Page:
Mr STEPHEN JONES (Throsby) (Mon 23 May 2011, 19:17):
I am pleased to be speaking in this important debate on the appropriation bills. This has been a difficult budget to frame because it has had to be framed in the context of a patchwork economy, where we are dealing with inflationary pressures. In some regions and sectors where investment is booming, the labour market is tight, while in other areas and sectors—like the retail sector and regional Australia—people are feeling the pinch. They are indeed doing it tough.
It has been a budget where we have had to deal with the residue from years and years of neglect in areas such as infrastructure and mental health. We have had to balance where we can inject additional and much needed funding at the same time as investing in long-term needs such as skills and skill development.
In framing budgets such as this there have traditionally been two approaches. The first approach was very popular under the former government, and that was the Santa Claus approach. The Treasurer would stand up on budget night and act like Santa Claus, ensuring there was a present under the tree for every constituent group. Nowhere was this Santa Claus mentality on the annual budget process more prevalent than in the former government's treatment of pensioners. Year after year pensioners would have to wait until budget night to know whether the Treasurer would deign to grant them their annual one-off bonus and enable them to continue to pay their utility bills and meet their fortnightly payments.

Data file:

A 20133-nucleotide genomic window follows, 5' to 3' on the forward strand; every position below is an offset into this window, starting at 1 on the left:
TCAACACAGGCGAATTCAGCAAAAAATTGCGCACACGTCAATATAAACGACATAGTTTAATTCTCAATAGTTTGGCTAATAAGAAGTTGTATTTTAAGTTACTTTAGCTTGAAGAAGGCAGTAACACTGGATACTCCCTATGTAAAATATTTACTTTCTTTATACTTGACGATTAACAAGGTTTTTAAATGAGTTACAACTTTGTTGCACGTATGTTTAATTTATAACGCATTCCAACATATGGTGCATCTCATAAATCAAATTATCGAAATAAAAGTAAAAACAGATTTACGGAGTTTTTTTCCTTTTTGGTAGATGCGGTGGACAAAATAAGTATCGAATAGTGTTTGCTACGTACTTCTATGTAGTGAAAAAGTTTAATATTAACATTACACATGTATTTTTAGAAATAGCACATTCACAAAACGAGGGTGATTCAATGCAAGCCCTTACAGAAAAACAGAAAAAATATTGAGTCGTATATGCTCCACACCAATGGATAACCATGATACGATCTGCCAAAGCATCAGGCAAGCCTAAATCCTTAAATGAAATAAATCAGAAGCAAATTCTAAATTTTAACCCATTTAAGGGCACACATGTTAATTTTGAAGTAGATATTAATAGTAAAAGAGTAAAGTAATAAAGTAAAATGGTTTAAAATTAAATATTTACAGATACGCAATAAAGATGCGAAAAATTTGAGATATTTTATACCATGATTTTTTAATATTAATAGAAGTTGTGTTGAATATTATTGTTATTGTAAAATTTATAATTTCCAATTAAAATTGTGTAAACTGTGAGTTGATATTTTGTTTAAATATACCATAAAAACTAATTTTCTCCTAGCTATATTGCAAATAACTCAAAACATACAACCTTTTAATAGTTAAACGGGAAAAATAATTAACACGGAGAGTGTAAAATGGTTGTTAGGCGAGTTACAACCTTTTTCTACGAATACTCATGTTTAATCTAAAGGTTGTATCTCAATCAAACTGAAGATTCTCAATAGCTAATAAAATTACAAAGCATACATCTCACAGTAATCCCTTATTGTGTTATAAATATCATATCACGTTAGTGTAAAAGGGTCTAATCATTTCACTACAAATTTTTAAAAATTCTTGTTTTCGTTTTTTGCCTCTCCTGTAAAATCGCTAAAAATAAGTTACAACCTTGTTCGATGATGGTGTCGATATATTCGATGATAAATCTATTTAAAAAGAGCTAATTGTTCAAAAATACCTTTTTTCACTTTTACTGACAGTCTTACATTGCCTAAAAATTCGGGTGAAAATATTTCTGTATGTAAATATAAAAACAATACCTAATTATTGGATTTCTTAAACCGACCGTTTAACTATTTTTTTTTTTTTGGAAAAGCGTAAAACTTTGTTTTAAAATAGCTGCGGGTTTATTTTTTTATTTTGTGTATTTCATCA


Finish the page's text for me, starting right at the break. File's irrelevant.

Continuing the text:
With our approach to the budget, we did away with all of that and readjusted the annual pension so that we had a record increase in pension payments of up to $128 per fortnight for people on the minimum rate. Contrast that to the Santa Claus approach to the budget. The approach of Labor in government puts the principles of economic and social responsibility ahead of the annual Christmas, Santa Claus, approach, handing out lollies and goodies but neglecting the national interest. Our approach to the budget reflects our values and takes into account the long-term national interest.